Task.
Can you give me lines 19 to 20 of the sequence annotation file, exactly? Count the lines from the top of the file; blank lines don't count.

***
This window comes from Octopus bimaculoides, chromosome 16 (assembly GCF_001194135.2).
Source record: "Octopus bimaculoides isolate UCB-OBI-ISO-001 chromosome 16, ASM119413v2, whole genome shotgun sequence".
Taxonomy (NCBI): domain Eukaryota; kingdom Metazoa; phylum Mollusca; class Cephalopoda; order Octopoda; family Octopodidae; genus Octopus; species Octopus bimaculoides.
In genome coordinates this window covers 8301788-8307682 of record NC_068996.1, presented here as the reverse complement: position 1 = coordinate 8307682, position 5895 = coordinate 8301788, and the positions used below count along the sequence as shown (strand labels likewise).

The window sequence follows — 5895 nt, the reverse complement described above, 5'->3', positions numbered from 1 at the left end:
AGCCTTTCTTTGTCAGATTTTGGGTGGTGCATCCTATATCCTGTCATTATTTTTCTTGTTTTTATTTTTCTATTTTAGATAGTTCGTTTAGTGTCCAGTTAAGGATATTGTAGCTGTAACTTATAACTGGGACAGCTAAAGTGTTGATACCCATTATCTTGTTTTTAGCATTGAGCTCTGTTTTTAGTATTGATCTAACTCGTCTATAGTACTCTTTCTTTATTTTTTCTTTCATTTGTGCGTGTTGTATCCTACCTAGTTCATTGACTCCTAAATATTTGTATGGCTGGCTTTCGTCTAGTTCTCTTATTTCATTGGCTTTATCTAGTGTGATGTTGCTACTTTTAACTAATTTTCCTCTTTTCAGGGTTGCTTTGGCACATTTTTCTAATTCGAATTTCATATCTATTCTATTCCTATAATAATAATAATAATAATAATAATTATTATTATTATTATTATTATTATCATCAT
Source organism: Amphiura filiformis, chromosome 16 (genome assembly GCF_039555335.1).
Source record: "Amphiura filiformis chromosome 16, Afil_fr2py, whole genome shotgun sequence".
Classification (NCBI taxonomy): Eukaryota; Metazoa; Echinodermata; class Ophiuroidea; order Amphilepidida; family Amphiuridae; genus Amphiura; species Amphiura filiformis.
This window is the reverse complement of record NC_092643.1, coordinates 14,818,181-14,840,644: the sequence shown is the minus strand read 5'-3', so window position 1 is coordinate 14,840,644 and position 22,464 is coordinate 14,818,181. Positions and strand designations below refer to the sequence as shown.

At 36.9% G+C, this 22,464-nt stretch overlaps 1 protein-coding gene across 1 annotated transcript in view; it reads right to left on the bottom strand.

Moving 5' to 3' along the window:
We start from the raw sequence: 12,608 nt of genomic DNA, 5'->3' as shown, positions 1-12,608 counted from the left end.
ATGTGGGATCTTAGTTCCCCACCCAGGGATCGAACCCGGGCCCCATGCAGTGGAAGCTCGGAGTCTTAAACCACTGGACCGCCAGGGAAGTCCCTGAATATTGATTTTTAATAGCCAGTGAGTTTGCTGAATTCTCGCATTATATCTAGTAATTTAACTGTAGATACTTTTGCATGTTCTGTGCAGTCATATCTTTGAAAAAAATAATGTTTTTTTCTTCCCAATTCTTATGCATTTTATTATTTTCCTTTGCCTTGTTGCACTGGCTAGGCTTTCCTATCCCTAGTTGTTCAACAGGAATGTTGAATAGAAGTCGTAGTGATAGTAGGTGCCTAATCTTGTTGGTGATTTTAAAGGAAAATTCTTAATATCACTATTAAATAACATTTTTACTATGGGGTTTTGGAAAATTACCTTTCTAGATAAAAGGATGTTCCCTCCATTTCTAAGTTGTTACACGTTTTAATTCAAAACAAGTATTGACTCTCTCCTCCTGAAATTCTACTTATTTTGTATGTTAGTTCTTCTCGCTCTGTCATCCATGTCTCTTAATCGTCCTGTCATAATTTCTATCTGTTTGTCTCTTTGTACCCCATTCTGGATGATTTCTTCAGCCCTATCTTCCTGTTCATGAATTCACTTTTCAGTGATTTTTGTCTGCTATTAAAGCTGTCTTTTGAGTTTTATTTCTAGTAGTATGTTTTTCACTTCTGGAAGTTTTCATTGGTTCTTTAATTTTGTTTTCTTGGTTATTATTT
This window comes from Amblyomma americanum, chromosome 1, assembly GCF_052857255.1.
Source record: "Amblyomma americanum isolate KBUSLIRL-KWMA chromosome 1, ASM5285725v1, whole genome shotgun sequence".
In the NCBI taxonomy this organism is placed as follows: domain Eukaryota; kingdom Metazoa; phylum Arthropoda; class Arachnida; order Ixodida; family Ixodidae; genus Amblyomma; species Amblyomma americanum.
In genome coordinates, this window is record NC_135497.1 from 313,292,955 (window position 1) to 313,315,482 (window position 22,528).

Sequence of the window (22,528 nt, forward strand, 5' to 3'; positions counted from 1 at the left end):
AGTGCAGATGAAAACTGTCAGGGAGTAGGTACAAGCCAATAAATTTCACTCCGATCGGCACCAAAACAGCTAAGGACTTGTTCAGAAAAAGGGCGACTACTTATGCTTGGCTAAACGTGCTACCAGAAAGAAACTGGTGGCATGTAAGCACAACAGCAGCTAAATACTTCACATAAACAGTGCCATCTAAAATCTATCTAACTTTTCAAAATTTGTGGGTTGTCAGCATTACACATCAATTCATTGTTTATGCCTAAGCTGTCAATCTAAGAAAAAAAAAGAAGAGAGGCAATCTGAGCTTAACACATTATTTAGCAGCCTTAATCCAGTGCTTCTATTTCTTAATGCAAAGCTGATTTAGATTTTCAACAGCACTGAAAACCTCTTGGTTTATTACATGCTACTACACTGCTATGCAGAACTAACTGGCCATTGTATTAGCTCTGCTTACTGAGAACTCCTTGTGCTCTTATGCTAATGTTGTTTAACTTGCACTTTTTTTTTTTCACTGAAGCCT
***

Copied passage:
Sequence of the window (22,528 nt, forward strand, 5' to 3'; positions counted from 1 at the left end):
AGTGCAGATGAAAACTGTCAGGGAGTAGGTACAAGCCAATAAATTTCACTCCGATCGGCACCAAAACAGCTAAGGACTTGTTCAGAAAAAGGGCGACTACTTATGCTTGGCTAAACGTGCTACCAGAAAGAAACTGGTGGCATGTAAGCACAACAGCAGCTAAATACTTCACATAAACAGTGCCATCTAAAATCTATCTAACTTTTCAAAATTTGTGGGTTGTCAGCATTACACATCAATTCATTGTTTATGCCTAAGCTGTCAATCTAAGAAAAAAAAAGAAGAGAGGCAATCTGAGCTTAACACATTATTTAGCAGCCTTAATCCAGTGCTTCTATTTCTTAATGCAAAGCTGATTTAGATTTTCAACAGCACTGAAAACCTCTTGGTTTATTACATGCTACTACACTGCTATGCAGAACTAACTGGCCATTGTATTAGCTCTGCTTACTGAGAACTCCTTGTGCTCTTATGCTAATGTTGTTTAACTTGCACTTTTTTTTTTTCACTGAAGCCT